When it comes to getting a complete demolition project done right, there is only one machine for the job, the excavator. The excavator is the workhorse of most medium to large-scale demolition projects.
Excavators are the preferred tool when it comes to the removal of structures, slabs, concrete footers, and debris. Despite the countless models, the separating factor is the excavator's weight, load capacity, max reach, and compatible attachments. Out of the dozens of the machines, three classes are relevant when performing demolition.
These classes are the mini-excavators, 200 series, and 300 series. To help you identify which is best for your project, we will be sharing the advantages and disadvantages of each in this blog.
These small but mighty machines are the go-to when on a project that has size restrictions. For transportation, these machines only need a standard or gooseneck trailer. This only adds to their tool-belt of versatility.
Due to their low profile, they are useful in warehouses and other spaces with low rooflines. The excavator's low weight and short stature make it irreplaceable when working in tight quarters or on slabs with weight limits. Though this is the smallest class of excavators, they use the same attachments as the larger excavator classes. These attachments include a hammer-breaker, shear, and bucket. However, these attachments are not identical to those found on the larger excavators. They are all much smaller and have lower work capacity, but they still have their place on a job site.
Mini-excavators are not without their flaws. Excavators in this class are not meant to perform any heavy-duty tasks. This includes structural demolition or moving large quantities of debris. To negate this drawback, along with mini-excavators most projects have a skid-steer on-site to aid in debris removal and material sorting.
The 200-series is the most common excavator class used on demolition wrecking projects. These 20+ ton machines have larger buckets (30-42" cu.yrd.), wider stance, higher lifting capacity and reach.
Due to its 30 foot-plus reach, this excavator class is excellent at demolishing of all structures. The excavator uses larger attachments to help expedite the entire demolition process. This includes bringing a building to the ground, debris sorting, and load-out for disposal. High performance of each of these steps makes this machine self-sufficient and independent. This independence means you can perform a demolition project with only this excavator. Though this class of excavators is mighty capable, they are not ideal when the project includes a turnkey scope of work and are difficult to transport.
Transportation of these larger machines is more complicated than a mini-excavator. For transit this series needs a semi-truck with a lowboy trailer. When using a lowboy trailer, the route that the truck takes is of great importance. The road is important because not all streets and traffic patterns support the turn radius for the semi-truck to arrive at the job site. Also, the 200-series machines struggle whenever asked to perform the more burdensome duties on a job site. These tasks include pulling and breaking (6" +) slab, removing building footers, and moving heavy material. Scope of work such as this demands an excavator of the 300-series being onsite.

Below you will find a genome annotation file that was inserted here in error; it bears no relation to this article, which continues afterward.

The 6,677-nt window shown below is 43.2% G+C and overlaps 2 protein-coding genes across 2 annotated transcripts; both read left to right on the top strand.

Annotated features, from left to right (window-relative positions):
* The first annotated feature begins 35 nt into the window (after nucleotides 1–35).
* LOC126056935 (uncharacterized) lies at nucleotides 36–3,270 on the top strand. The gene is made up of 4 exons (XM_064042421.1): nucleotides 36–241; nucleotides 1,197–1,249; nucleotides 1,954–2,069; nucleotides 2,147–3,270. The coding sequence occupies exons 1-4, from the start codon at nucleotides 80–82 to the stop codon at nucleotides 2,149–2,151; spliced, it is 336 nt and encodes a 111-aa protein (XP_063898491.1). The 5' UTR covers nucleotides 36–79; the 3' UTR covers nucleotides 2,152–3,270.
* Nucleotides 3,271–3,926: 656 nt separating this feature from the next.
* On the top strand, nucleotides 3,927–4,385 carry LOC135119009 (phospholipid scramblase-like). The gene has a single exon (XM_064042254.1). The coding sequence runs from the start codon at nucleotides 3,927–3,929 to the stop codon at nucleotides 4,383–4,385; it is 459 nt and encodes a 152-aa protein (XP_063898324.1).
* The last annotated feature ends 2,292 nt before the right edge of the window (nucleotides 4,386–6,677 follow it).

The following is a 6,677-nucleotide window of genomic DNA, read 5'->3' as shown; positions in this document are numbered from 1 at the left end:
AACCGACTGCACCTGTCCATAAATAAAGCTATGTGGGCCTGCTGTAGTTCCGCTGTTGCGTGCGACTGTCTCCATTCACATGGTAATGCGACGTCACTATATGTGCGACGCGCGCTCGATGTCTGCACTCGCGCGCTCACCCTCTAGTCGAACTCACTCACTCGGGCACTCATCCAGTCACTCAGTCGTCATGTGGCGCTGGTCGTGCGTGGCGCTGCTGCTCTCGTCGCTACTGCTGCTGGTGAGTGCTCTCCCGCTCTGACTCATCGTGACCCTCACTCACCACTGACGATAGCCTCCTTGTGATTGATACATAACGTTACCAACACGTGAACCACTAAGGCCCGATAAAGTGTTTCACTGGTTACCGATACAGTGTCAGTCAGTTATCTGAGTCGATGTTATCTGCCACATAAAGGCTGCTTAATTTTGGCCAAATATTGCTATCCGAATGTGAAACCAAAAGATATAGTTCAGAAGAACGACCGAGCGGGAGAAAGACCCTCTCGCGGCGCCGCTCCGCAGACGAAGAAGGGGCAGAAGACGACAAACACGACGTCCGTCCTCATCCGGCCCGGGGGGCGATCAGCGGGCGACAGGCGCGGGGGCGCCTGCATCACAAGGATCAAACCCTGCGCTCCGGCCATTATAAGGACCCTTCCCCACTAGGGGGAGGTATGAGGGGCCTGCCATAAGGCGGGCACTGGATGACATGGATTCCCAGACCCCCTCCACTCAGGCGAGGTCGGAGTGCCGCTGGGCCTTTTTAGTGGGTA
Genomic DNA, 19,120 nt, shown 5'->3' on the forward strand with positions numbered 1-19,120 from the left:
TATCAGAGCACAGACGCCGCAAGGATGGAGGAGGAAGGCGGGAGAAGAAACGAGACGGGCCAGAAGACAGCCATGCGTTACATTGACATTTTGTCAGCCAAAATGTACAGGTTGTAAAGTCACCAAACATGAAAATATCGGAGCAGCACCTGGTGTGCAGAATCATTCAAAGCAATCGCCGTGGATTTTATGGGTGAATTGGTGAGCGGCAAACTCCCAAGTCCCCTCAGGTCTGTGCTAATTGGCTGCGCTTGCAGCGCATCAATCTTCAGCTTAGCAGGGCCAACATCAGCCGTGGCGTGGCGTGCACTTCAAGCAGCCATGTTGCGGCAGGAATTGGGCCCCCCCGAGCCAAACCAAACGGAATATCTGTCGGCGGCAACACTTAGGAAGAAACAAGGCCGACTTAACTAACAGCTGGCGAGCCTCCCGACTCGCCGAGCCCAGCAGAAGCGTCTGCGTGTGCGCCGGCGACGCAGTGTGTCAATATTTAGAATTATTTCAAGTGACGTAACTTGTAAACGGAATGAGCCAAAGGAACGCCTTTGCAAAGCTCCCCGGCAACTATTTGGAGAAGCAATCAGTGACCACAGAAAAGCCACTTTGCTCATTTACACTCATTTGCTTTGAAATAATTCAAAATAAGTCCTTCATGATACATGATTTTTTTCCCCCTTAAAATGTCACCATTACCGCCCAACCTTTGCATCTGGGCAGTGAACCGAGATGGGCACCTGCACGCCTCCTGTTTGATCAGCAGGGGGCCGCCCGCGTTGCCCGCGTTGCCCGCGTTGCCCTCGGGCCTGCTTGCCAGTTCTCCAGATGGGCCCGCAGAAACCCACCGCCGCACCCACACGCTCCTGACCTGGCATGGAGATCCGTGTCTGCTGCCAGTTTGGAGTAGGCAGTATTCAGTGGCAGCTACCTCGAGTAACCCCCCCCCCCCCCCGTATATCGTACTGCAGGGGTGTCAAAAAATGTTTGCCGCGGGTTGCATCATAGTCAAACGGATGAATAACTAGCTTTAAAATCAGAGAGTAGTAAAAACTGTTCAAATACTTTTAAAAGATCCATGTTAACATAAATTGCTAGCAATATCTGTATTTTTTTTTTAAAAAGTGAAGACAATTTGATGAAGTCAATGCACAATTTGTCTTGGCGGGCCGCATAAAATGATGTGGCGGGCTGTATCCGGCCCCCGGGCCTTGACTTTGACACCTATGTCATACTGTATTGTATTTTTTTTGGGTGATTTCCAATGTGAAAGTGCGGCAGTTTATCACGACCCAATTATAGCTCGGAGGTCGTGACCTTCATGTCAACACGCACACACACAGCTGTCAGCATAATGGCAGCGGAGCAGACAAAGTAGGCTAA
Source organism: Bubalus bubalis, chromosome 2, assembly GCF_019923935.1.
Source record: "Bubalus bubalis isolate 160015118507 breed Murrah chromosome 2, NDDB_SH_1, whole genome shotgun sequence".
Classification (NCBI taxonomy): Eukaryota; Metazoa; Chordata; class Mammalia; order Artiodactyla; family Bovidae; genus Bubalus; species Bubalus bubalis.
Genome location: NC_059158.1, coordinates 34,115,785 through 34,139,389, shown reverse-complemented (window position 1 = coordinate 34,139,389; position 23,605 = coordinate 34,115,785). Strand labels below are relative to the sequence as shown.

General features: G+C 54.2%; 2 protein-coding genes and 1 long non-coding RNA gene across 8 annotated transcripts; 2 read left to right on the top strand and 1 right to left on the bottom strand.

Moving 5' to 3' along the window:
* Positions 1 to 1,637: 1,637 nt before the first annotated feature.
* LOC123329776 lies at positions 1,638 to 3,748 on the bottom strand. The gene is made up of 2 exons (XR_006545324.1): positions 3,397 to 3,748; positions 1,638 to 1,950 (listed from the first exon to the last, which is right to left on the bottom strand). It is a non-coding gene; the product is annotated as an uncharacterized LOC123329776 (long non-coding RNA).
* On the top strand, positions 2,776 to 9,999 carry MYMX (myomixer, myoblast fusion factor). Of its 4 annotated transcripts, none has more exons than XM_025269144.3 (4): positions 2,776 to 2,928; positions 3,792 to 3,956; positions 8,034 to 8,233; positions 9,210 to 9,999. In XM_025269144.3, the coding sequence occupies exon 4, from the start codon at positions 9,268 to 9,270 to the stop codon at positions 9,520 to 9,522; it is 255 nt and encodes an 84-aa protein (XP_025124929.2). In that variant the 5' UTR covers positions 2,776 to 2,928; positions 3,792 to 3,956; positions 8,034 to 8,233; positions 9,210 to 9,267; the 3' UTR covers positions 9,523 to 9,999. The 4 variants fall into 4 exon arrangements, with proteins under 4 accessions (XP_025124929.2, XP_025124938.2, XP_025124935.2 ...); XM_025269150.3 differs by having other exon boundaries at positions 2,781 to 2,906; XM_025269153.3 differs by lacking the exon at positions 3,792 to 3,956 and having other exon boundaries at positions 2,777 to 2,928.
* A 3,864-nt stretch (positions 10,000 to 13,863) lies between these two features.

The next series in excavators our competitors and we use is the 300-series excavator. We deploy this excavator when we encounter a project that has a turnkey scope.
These machines are capable of accomplishing every task that the 200 series can and then some. This excavator is ideal for digging up building footers, hammering pesky concrete slabs, and processing materials. This machine can complete these tasks because of their 12.5+ ton lifting capacity, 200+ horsepower, 54 cu yd bucket, and operating weight of over 60,000 lbs. Transportation of these massive machines is identical to that of the 200-series excavators. Once loaded on the lowboy trailer, the semi-truck takes a planned route to the job site. Despite all of the advantages, these massive excavators do have some significant disadvantages.
The weakness of this excavator class is precisely what makes it so valuable, its size. That's right, the drawback from using the 300-series excavator is its 12.5+ ton lifting capacity, 200+ horsepower, 54 cu. Yd. bucket, and operating weight of over 60,000 lbs.
All of that muscle is not vital on every project, and it certainly cannot fit on every job site. Most demolition projects are defined by the limited space available to the contractor and how that company will adapt and then complete the scope of work quickly and safely. The other way that size is this machines biggest enemy is its price tag. To rent one of these excavators, you will pay around 35% more than you would if you were to rent a 200-series excavator.
None of these machines are perfect, they each have flaws, and they each have their strengths. What is important to remember is that it is not the biggest machine that will do the best job, but instead it is the machine that fits the situation best.
Hopefully, we have helped you decipher the complicated world of excavators. We hope you feel confident in choosing the best machine for your project!